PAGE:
Satellite Imaging Techniques for Ground Movement Monitoring of a Deep Pipeline Trench Backfilled with Recycled Materials

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Teodosio, Bertrand ORCID: 0000-0002-3909-4054, Al-Taie, Asmaa ORCID: 0000-0002-2734-9195, Yaghoubi, Ehsan ORCID: 0000-0003-0639-0225 and Wasantha, PLP (2022) Satellite Imaging Techniques for Ground Movement Monitoring of a Deep Pipeline Trench Backfilled with Recycled Materials. Remote Sensing, 15 (1). ISSN 2072-4292


The damage to pipeline infrastructures caused by reactive soils has been a critical challenge for asset owners. Sustainable backfilling materials have recently gained interest to stabilize highly reactive zones as a pre-emptive approach towards sustainability. In this study, two adjacent sections of a sewer pipeline trench in Melbourne, Australia were backfilled with two blends of 100% recycled aggregates. The sites were monitored for ground deformations during October 2020–February 2022 (17 months) using surveying techniques. Interferometric synthetic aperture radar (InSAR) techniques and algorithms were also employed to estimate the ground movements of the sites and surrounding regions. The cross-validation of deformation results achieved from both techniques enabled an in-depth analysis of the effectiveness of the recycled aggregates to address reactive soil issues in urban developments. Observational deformation data and their spatiotemporal variation in the field were satisfactorily captured by the InSAR techniques: differential InSAR (DInSAR), persistent scatterer interferometry (PSI), and small baseline subset (SBAS). The SBAS estimations were found to be the closest to field measurements, primarily due to the analysis of zones without well-defined geometries. This study’s contribution to existing knowledge defines the spatiotemporal influence of sustainable backfill in areas with reactive soil through field data and satellite imaging. The relationship between InSAR techniques and actual field behavior of sustainable backfill can be a baseline for the growing construction that may be challenging to perform field monitoring due to resource constraints.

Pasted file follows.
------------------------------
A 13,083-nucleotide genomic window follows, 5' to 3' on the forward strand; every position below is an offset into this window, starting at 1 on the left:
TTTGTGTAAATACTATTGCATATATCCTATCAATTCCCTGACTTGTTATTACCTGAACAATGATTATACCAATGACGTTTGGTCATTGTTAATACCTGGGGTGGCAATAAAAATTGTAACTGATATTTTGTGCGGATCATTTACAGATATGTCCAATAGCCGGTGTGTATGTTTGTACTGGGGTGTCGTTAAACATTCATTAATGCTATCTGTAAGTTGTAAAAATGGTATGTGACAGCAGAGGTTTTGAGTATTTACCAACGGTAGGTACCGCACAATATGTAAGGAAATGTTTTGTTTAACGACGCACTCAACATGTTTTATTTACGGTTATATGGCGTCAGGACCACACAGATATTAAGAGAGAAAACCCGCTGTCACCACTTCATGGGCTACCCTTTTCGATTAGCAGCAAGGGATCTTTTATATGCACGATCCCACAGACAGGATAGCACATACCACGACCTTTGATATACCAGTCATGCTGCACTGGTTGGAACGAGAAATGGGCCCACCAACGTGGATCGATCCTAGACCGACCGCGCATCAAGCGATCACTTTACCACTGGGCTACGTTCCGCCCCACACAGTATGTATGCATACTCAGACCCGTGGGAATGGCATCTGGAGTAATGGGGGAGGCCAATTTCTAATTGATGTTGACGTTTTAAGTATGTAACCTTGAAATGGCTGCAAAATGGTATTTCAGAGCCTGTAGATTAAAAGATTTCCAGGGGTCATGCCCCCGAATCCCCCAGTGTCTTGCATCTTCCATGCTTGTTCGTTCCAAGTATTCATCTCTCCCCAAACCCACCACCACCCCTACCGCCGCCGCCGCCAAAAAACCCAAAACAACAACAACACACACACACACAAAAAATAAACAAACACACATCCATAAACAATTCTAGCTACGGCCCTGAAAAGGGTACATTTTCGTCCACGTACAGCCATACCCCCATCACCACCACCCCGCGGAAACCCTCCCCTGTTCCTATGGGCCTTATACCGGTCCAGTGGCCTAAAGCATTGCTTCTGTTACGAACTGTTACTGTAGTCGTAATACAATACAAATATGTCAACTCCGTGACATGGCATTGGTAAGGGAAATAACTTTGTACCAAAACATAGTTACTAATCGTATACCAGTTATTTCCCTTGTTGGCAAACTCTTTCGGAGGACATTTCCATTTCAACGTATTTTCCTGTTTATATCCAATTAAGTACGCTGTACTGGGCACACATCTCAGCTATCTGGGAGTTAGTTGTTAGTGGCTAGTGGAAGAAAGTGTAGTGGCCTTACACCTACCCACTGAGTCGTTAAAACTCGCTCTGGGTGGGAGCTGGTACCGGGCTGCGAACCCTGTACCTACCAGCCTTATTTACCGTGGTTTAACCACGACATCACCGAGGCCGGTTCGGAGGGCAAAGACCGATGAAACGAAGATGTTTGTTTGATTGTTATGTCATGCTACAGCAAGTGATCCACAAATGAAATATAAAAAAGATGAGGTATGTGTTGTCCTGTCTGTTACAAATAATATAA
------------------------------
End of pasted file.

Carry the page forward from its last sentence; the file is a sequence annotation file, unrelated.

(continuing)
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Item type Article
DOI 10.3390/rs15010204
Official URL
Subjects Current > Division/Research > College of Science and Engineering
Current > Division/Research > Institute for Sustainable Industries and Liveable Cities
Keywords ground movement monitoring, pipeline damage, reactive soils, sustainability
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